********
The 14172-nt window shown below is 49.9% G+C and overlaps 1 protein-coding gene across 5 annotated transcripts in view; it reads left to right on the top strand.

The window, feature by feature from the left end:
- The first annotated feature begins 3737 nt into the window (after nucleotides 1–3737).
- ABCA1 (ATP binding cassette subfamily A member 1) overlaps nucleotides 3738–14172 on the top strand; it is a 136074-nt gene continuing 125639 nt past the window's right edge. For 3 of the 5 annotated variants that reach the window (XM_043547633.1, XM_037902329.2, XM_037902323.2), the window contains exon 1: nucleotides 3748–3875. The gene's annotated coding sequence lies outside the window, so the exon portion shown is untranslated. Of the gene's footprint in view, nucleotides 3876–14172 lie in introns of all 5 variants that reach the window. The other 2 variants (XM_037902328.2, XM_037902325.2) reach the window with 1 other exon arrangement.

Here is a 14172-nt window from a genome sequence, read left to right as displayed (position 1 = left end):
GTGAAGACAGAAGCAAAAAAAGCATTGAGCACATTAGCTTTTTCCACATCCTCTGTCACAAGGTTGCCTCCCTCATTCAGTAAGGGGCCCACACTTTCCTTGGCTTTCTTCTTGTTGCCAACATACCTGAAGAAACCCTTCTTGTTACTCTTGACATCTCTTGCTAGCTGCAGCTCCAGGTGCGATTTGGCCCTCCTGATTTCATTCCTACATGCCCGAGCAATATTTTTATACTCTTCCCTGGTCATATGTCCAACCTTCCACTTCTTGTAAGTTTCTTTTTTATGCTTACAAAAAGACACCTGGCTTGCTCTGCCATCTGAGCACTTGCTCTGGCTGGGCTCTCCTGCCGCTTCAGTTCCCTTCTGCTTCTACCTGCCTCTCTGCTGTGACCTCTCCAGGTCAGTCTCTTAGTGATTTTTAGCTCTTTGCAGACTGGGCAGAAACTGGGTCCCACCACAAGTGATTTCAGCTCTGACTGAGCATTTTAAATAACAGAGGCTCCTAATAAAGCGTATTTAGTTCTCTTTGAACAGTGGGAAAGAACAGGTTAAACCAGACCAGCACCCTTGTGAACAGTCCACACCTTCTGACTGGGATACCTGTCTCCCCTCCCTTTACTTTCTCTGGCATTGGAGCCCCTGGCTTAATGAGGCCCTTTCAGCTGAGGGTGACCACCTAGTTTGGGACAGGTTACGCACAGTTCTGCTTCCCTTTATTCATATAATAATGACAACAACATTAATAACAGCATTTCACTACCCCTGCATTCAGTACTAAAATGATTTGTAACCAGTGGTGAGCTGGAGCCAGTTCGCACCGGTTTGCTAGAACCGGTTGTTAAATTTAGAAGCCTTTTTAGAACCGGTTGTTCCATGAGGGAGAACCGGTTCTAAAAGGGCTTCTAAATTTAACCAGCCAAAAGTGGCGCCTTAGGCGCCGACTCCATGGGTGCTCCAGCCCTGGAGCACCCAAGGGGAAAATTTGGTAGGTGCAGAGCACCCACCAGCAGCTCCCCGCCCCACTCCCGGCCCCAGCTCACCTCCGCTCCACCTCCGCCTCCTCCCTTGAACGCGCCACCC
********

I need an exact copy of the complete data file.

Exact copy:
The 14172-nt window shown below is 49.9% G+C and overlaps 1 protein-coding gene across 5 annotated transcripts in view; it reads left to right on the top strand.

The window, feature by feature from the left end:
- The first annotated feature begins 3737 nt into the window (after nucleotides 1–3737).
- ABCA1 (ATP binding cassette subfamily A member 1) overlaps nucleotides 3738–14172 on the top strand; it is a 136074-nt gene continuing 125639 nt past the window's right edge. For 3 of the 5 annotated variants that reach the window (XM_043547633.1, XM_037902329.2, XM_037902323.2), the window contains exon 1: nucleotides 3748–3875. The gene's annotated coding sequence lies outside the window, so the exon portion shown is untranslated. Of the gene's footprint in view, nucleotides 3876–14172 lie in introns of all 5 variants that reach the window. The other 2 variants (XM_037902328.2, XM_037902325.2) reach the window with 1 other exon arrangement.

Here is a 14172-nt window from a genome sequence, read left to right as displayed (position 1 = left end):
GTGAAGACAGAAGCAAAAAAAGCATTGAGCACATTAGCTTTTTCCACATCCTCTGTCACAAGGTTGCCTCCCTCATTCAGTAAGGGGCCCACACTTTCCTTGGCTTTCTTCTTGTTGCCAACATACCTGAAGAAACCCTTCTTGTTACTCTTGACATCTCTTGCTAGCTGCAGCTCCAGGTGCGATTTGGCCCTCCTGATTTCATTCCTACATGCCCGAGCAATATTTTTATACTCTTCCCTGGTCATATGTCCAACCTTCCACTTCTTGTAAGTTTCTTTTTTATGCTTACAAAAAGACACCTGGCTTGCTCTGCCATCTGAGCACTTGCTCTGGCTGGGCTCTCCTGCCGCTTCAGTTCCCTTCTGCTTCTACCTGCCTCTCTGCTGTGACCTCTCCAGGTCAGTCTCTTAGTGATTTTTAGCTCTTTGCAGACTGGGCAGAAACTGGGTCCCACCACAAGTGATTTCAGCTCTGACTGAGCATTTTAAATAACAGAGGCTCCTAATAAAGCGTATTTAGTTCTCTTTGAACAGTGGGAAAGAACAGGTTAAACCAGACCAGCACCCTTGTGAACAGTCCACACCTTCTGACTGGGATACCTGTCTCCCCTCCCTTTACTTTCTCTGGCATTGGAGCCCCTGGCTTAATGAGGCCCTTTCAGCTGAGGGTGACCACCTAGTTTGGGACAGGTTACGCACAGTTCTGCTTCCCTTTATTCATATAATAATGACAACAACATTAATAACAGCATTTCACTACCCCTGCATTCAGTACTAAAATGATTTGTAACCAGTGGTGAGCTGGAGCCAGTTCGCACCGGTTTGCTAGAACCGGTTGTTAAATTTAGAAGCCTTTTTAGAACCGGTTGTTCCATGAGGGAGAACCGGTTCTAAAAGGGCTTCTAAATTTAACCAGCCAAAAGTGGCGCCTTAGGCGCCGACTCCATGGGTGCTCCAGCCCTGGAGCACCCAAGGGGAAAATTTGGTAGGTGCAGAGCACCCACCAGCAGCTCCCCGCCCCACTCCCGGCCCCAGCTCACCTCCGCTCCACCTCCGCCTCCTCCCTTGAACGCGCCACCC